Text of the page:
Can surgical reconstruction of vaginal and ligamentous laxity cure overactive bladder symptoms in women with pelvic organ prolapse?

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To examine the extent and intensity of the coexistence of overactive bladder (OAB) symptoms in women with pelvic organ prolapse (POP) and to evaluate the likelihood of OAB symptom improvement after surgical POP reconstruction over a period of 2 years.

Patients and Methods

The effectiveness of the transvaginal, single-incision ‘Elevate’ technique for anatomical cure of anterior/apical and posterior/apical vaginal prolapse has been previously reported in a prospective, multicentre study. This technique uses mesh arms attached to the sacrospinous ligaments to recreate apical ligamentous support. Using the same sample population as that used in the multicentre study (n = 281), we conducted the present sub-analysis focusing on estimating the extent of comorbidity between POP and OAB symptoms, as well as the effects of subsequent pelvic floor reconstruction on OAB symptoms over a long period. Assessments of POP and OAB symptom severity before and after surgery at 6, 12 and 24 months were obtained using the Pelvic Floor Distress Inventory (PFDI) questionnaire.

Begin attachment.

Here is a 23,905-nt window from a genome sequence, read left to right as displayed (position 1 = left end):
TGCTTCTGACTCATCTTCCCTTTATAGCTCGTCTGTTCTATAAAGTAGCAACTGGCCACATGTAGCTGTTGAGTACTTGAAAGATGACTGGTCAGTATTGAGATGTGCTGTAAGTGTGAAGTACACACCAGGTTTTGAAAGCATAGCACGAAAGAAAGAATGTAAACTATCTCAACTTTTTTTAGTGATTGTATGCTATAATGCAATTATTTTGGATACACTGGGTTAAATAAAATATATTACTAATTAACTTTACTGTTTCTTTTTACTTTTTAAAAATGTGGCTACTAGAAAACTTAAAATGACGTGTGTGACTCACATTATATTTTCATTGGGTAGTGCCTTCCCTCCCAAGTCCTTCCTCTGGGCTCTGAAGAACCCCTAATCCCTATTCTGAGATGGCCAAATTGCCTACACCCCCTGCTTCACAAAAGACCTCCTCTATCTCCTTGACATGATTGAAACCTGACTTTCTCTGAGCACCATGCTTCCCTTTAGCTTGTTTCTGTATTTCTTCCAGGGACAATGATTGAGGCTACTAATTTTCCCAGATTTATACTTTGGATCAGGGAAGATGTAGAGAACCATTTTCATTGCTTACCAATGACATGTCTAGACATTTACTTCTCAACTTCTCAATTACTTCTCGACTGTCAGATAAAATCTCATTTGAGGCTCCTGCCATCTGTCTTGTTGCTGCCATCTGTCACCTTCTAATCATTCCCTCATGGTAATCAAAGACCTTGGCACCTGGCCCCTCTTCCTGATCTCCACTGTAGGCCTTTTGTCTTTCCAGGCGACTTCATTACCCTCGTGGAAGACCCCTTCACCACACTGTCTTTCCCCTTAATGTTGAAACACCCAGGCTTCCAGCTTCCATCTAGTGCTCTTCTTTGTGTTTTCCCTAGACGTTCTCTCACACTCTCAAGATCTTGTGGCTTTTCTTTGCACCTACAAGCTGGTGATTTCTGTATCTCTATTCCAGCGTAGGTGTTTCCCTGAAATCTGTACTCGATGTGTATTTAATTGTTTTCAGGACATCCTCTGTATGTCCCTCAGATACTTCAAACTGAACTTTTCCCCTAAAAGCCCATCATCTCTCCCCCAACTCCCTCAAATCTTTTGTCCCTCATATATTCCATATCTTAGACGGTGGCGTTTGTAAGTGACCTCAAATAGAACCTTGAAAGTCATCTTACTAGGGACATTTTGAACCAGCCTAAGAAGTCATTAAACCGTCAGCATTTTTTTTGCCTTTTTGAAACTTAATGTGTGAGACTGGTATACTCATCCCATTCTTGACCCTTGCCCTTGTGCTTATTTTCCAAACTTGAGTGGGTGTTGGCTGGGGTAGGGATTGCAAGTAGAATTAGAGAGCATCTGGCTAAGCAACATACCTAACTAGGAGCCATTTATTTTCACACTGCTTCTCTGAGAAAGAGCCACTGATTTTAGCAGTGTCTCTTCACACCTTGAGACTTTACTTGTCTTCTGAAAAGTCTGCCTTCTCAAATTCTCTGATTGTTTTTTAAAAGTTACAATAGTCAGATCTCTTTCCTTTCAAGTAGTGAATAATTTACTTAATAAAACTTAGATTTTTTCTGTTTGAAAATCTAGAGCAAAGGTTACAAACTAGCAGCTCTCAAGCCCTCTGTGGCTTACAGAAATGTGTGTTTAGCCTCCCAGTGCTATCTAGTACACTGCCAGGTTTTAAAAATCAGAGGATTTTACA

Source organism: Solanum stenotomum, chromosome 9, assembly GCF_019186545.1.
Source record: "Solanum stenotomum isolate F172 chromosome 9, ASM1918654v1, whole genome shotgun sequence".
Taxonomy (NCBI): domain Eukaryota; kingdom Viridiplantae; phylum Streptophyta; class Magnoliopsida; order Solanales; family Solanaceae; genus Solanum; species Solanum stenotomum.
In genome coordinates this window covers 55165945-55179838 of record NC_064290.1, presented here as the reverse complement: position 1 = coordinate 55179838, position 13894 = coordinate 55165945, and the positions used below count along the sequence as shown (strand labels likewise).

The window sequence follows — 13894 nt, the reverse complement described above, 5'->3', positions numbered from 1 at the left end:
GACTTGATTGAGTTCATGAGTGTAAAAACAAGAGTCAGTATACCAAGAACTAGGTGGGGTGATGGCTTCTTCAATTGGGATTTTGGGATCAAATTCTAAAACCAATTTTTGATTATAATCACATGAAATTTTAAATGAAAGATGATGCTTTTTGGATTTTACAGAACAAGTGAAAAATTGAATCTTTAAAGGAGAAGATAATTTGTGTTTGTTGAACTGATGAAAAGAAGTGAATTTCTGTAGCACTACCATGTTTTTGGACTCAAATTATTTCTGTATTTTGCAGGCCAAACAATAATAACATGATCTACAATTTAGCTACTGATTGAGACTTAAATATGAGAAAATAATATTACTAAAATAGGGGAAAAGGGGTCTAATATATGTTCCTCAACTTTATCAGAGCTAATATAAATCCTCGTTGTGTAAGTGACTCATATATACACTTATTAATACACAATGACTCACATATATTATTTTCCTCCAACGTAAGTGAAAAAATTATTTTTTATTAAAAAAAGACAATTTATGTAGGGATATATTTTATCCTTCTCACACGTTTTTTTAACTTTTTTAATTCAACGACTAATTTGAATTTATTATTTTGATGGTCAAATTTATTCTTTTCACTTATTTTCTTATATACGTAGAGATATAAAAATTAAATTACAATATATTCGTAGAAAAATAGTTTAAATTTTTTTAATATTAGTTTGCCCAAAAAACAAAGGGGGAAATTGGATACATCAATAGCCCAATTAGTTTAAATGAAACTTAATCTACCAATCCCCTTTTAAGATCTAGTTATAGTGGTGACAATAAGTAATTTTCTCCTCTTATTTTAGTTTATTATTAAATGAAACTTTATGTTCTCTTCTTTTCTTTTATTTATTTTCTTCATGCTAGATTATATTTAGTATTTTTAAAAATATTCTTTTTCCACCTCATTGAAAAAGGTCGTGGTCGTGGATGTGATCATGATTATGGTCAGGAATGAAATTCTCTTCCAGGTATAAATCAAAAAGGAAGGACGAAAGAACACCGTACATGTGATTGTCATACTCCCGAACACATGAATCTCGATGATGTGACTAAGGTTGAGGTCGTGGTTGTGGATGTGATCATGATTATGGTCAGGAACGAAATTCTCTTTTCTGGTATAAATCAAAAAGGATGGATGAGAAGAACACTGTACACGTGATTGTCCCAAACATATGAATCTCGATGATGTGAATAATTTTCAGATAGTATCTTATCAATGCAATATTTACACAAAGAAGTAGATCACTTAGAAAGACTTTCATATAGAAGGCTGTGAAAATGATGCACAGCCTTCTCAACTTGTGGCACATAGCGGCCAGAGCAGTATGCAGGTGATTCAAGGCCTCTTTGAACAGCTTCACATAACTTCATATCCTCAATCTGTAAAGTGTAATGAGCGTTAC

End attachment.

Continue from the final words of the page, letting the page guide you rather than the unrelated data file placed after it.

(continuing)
Preoperatively, 70% of all POP patients reported moderate to severe OAB symptoms, with almost half (49.5%) noting severe OAB bother (‘quite a bit bothersome’) for one or more of the classic OAB symptom domains on the PFDI: ‘daytime urinary frequency’; ‘urinary urgency’; ‘urinary urgency incontinence’; and/or ‘nocturia’. In fact, across all four OAB symptom domains evaluated, there were significantly more severe symptoms (‘quite a bit bothersome’) than moderate (‘moderately bothersome’) or mild (‘somewhat bothersome’): 26–31%, 13–21%, and 17–19% of patients, respectively. In patients with symptomatic POP >stage 2, there was no relationship between further degree of prolapse and presence of severity of OAB symptoms; however, patients with POP stage 2 had significantly more complaints regarding the items ‘daytime urinary frequency’ and ‘urinary urgency incontinence’ compared with those with stage 3–4 POP. Pelvic floor reconstructive surgery resulted in significant improvement in all OAB symptoms, which seemed to be stable over time. The cure rate of moderate-to-severe OAB complaints ranged between 60% and 80%, which was a durable improvement noted throughout 24 months.


Results showed that POP was to a high degree accompanied by moderate-to-severe OAB complaints. Significant long-lasting improvements in bothersome OAB symptoms occurred after adequate surgical reconstruction of anterior/apical and posterior/apical vaginal support.

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